Sexual dimorphism in early body weight traits of Raeini Cashmere goat: sex-specific heritability and cross-sex correlations

Document Type : Original Research Article (Regular Paper)


1 Department of Animal Science, Faculty of Agriculture, University of Jiroft, Jiroft, Iran

2 University of Jiroft

3 Assistant Professor, University of Jiroft, Jiroft, Iran.

4 Faculty of Animal Science, Hamedan university

5 Department of Animal Science, Agriculture and Natural Resources Research Center, Kerman, Iran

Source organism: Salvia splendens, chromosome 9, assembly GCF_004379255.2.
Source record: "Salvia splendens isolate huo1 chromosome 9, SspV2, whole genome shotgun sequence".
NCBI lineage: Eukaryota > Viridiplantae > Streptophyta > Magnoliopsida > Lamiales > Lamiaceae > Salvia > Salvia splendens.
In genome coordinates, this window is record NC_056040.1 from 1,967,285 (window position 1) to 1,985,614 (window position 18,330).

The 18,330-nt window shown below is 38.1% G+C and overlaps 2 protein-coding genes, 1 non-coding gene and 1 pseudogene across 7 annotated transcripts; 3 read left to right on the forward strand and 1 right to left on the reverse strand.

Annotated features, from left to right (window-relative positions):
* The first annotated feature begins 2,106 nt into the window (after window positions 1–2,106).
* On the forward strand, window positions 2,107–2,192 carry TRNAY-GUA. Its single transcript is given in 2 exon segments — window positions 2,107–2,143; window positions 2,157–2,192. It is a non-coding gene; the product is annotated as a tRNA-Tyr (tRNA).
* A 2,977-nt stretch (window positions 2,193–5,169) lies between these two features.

Pedigree and body weight records collected from 1979 to 2013 at the Breeding Station of Raeini Cashmere goat, south-east of Iran, were used for investigating genetic aspects of sexual dimorphism (SD) for birth weight (BW), weaning weight (WW) and six-month weight of the breed. The SD levels, calculated as male/female ratio at birth, weaning, and six months of age, were 1.08, 1.14, and 1.16, respectively. Genetic analyses for investigating the SD performed by applying six bivariate animal models included different combinations of direct additive genetic, maternal additive genetic, and maternal permanent environmental effects. Estimates of phenotypic variance ( ) were different between males and females and were more pronounced at weaning and six months of body weight. For all studied traits, direct additive genetic, residual, and phenotypic variances in male kids were higher than in female kids. Direct heritability estimates for BW, WW, and 6MW in male kids were 0.24, 0.17, and 0.10, respectively. The corresponding estimates in female kids were 0.21, 0.21, and 0.09, respectively. Cross-sex differences for direct heritability estimates for the studied traits were statistically non-significant, implying that body weight traits could be considered the same in male and female Raeini Cashmere kids. The estimates of between-sex correlations for each trait were positive and statistically significant. Direct genetic correlations between sexes were 0.90, 0.87, and 1.00 for BW, WW, and 6MW, respectively, indicating that selection for the investigated body weights in male kids would result in a correlated response in females and, consequently, would prevent phenotypic divergence. Furthermore, the high cross-sex genetic correlations for each trait implied a similar genetic structure in both sexes.


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